Parasound’s Halo P 3 stereo preamplifier has been lauded by reviewers over the years for its beautiful build quality and impressive feature set, not to mention its sound quality. With a reputation like that, Parasound probably could have tweaked its chassis, maybe added a USB input, and had a very successful modern stereo preamp on its hands. Instead, Parasound’s designers went all-in, crafting an even more beautiful, even more feature-packed stereo preamp that goes above and beyond in most respects. I say “in most respects,” because the the Parasound Halo P 5 Stereo Preamplifier does have a few quirky omissions, but before we get to those, let’s dig into the good stuff.
Firstly, the P 5 isn’t just a stereo preamp. It’s actually a 2.1 preamp, with subwoofer outputs and analog bass management controls, including individual crossovers for the subwoofer and main stereo ouputs. It also adds a DAC, with coax, optical, and USB inputs. Its phono input has been upgraded to include moving-coil capabilities (with selections for both 47Ω and 100Ω loads), and it also features home theater bypass capabilities, so you don’t have to have separate surround sound and hi-fi setups.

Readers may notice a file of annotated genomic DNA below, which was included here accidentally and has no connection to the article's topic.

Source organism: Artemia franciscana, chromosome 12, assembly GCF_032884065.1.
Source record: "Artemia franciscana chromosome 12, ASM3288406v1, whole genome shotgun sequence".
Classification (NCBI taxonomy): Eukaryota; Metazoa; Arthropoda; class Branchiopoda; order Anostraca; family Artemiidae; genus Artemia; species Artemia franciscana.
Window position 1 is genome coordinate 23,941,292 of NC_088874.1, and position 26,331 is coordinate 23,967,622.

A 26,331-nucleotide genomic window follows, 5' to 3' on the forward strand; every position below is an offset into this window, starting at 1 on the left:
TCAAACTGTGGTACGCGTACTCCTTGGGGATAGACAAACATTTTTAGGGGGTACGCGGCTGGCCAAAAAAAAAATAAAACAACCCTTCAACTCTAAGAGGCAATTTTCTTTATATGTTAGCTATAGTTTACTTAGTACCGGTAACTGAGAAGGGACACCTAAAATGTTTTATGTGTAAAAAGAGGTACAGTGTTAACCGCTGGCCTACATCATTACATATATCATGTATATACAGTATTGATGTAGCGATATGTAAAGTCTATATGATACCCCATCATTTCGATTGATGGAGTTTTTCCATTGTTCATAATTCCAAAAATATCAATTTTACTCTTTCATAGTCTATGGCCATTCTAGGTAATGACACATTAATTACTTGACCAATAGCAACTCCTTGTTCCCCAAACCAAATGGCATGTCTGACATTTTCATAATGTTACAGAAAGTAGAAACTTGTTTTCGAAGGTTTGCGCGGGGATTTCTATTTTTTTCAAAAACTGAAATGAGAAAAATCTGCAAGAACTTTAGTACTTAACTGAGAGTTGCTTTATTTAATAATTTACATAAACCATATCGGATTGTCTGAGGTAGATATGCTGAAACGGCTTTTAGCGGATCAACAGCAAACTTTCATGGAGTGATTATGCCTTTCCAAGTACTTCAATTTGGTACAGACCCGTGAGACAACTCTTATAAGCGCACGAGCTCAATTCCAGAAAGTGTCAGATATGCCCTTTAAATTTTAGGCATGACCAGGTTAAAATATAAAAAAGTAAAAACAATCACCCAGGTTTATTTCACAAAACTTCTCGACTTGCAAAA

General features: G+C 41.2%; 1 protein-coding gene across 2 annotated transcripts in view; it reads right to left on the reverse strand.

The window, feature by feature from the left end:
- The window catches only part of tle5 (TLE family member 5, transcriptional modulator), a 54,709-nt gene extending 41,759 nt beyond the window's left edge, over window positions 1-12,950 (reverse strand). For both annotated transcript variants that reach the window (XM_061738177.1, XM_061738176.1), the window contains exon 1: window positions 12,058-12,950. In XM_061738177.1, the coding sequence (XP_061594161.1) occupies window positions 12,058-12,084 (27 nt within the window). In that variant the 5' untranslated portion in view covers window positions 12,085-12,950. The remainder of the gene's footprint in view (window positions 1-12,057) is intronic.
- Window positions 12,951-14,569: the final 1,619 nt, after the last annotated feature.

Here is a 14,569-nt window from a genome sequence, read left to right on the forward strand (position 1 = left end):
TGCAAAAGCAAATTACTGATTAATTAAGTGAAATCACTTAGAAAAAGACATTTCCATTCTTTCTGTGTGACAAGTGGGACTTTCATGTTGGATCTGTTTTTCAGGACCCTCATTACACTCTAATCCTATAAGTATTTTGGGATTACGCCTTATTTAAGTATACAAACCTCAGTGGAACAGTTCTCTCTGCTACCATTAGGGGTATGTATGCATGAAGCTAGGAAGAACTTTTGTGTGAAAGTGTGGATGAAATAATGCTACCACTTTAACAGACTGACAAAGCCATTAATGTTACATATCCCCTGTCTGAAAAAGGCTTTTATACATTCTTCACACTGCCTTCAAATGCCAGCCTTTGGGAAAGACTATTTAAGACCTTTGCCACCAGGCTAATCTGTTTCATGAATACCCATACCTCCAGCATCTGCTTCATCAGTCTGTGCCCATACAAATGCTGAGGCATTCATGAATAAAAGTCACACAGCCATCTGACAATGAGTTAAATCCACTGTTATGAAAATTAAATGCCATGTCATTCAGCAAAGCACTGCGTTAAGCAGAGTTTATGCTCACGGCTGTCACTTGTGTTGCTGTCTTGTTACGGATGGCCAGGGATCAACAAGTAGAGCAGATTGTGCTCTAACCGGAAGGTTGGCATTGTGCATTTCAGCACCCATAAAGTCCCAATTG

The P 5′s inputs include a pair of balanced XLR ins, phono in, five line-level RCA inputs, and a front panel 3.5mm mini jack; and you have your choice of balanced or unbalanced outputs, even for the subwoofer. Also on the front panel is a headphone jack, as well as source selection, level, bass, treble, tone defeat, balance, and subwoofer level controls, as well as a premium Alps motorized potentiometer for volume adjustments.
Now for the stuff I don’t love as much: the P 3′s RS-232 control port is AWOL on the P 5, leaving back panel IR ports and 12V triggers as the sole means of advanced control. The press release also mentions that the USB input is only capable of accepting signals “up to 96 kHz.” Which says to me that it’s USB Audio profile 1.0 only. Given the nightmare of getting USB Audio 2.0 to work with later Windows operating systems, it’s a forgivable decision, but an odd one, nonetheless. At any rate, you can easily add your own USB DAC and use one of the available analog inputs if you have higher-resolution digital music in your collection.
The Parasound Halo P 5 audio preamplifier comes in your choice of black or Halo silver finishes, and will ship in September for a $950 MSRP. To find your local (or preferred online) authorized dealer, see Parasound’s Where to Buy page.